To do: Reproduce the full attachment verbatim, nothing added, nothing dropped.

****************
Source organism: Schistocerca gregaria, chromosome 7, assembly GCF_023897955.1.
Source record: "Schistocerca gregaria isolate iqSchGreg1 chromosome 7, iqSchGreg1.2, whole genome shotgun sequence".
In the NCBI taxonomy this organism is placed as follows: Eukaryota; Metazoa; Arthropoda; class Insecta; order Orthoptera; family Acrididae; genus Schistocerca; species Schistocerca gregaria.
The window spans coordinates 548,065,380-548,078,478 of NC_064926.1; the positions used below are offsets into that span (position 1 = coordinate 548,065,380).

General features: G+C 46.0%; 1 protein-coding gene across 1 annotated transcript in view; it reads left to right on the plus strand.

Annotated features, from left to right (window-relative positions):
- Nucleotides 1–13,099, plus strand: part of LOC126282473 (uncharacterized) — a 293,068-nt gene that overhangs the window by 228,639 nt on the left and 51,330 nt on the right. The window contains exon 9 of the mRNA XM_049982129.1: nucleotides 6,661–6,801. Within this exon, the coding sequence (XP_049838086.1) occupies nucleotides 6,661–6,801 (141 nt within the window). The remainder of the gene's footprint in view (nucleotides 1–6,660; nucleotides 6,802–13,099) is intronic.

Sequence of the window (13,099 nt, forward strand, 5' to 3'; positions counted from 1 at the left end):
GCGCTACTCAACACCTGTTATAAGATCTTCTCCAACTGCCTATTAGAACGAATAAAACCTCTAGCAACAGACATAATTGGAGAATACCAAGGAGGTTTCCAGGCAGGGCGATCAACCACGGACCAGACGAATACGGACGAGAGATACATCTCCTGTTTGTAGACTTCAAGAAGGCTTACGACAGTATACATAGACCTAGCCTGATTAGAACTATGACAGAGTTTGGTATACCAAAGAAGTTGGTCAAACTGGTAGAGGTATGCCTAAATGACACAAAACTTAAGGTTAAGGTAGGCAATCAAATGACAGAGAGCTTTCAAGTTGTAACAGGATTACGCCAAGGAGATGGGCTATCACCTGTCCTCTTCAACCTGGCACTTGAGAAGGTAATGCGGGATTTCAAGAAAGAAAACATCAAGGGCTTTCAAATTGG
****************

Source organism: Schistocerca gregaria, chromosome 7, assembly GCF_023897955.1.
Source record: "Schistocerca gregaria isolate iqSchGreg1 chromosome 7, iqSchGreg1.2, whole genome shotgun sequence".
In the NCBI taxonomy this organism is placed as follows: Eukaryota; Metazoa; Arthropoda; class Insecta; order Orthoptera; family Acrididae; genus Schistocerca; species Schistocerca gregaria.
The window spans coordinates 548,065,380-548,078,478 of NC_064926.1; the positions used below are offsets into that span (position 1 = coordinate 548,065,380).

General features: G+C 46.0%; 1 protein-coding gene across 1 annotated transcript in view; it reads left to right on the plus strand.

Annotated features, from left to right (window-relative positions):
- Nucleotides 1–13,099, plus strand: part of LOC126282473 (uncharacterized) — a 293,068-nt gene that overhangs the window by 228,639 nt on the left and 51,330 nt on the right. The window contains exon 9 of the mRNA XM_049982129.1: nucleotides 6,661–6,801. Within this exon, the coding sequence (XP_049838086.1) occupies nucleotides 6,661–6,801 (141 nt within the window). The remainder of the gene's footprint in view (nucleotides 1–6,660; nucleotides 6,802–13,099) is intronic.

Sequence of the window (13,099 nt, forward strand, 5' to 3'; positions counted from 1 at the left end):
GCGCTACTCAACACCTGTTATAAGATCTTCTCCAACTGCCTATTAGAACGAATAAAACCTCTAGCAACAGACATAATTGGAGAATACCAAGGAGGTTTCCAGGCAGGGCGATCAACCACGGACCAGACGAATACGGACGAGAGATACATCTCCTGTTTGTAGACTTCAAGAAGGCTTACGACAGTATACATAGACCTAGCCTGATTAGAACTATGACAGAGTTTGGTATACCAAAGAAGTTGGTCAAACTGGTAGAGGTATGCCTAAATGACACAAAACTTAAGGTTAAGGTAGGCAATCAAATGACAGAGAGCTTTCAAGTTGTAACAGGATTACGCCAAGGAGATGGGCTATCACCTGTCCTCTTCAACCTGGCACTTGAGAAGGTAATGCGGGATTTCAAGAAAGAAAACATCAAGGGCTTTCAAATTGG